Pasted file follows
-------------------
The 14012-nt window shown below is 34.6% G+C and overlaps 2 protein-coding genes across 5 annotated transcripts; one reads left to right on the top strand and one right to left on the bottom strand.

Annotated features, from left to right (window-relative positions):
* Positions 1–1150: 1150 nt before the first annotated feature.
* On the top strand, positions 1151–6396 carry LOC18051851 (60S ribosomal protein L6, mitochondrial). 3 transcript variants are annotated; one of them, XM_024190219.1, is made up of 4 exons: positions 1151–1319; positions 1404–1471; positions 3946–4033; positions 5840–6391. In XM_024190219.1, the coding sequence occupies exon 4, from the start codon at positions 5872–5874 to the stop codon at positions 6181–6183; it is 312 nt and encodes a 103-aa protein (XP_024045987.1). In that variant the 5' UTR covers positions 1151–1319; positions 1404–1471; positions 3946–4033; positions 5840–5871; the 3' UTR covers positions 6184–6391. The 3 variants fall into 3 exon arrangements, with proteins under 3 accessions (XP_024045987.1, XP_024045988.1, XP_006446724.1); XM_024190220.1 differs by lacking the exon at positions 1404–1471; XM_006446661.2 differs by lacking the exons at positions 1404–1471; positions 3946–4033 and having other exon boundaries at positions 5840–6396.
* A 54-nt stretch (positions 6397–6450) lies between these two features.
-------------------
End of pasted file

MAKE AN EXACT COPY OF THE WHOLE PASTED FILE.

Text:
The 14012-nt window shown below is 34.6% G+C and overlaps 2 protein-coding genes across 5 annotated transcripts; one reads left to right on the top strand and one right to left on the bottom strand.

Annotated features, from left to right (window-relative positions):
* Positions 1–1150: 1150 nt before the first annotated feature.
* On the top strand, positions 1151–6396 carry LOC18051851 (60S ribosomal protein L6, mitochondrial). 3 transcript variants are annotated; one of them, XM_024190219.1, is made up of 4 exons: positions 1151–1319; positions 1404–1471; positions 3946–4033; positions 5840–6391. In XM_024190219.1, the coding sequence occupies exon 4, from the start codon at positions 5872–5874 to the stop codon at positions 6181–6183; it is 312 nt and encodes a 103-aa protein (XP_024045987.1). In that variant the 5' UTR covers positions 1151–1319; positions 1404–1471; positions 3946–4033; positions 5840–5871; the 3' UTR covers positions 6184–6391. The 3 variants fall into 3 exon arrangements, with proteins under 3 accessions (XP_024045987.1, XP_024045988.1, XP_006446724.1); XM_024190220.1 differs by lacking the exon at positions 1404–1471; XM_006446661.2 differs by lacking the exons at positions 1404–1471; positions 3946–4033 and having other exon boundaries at positions 5840–6396.
* A 54-nt stretch (positions 6397–6450) lies between these two features.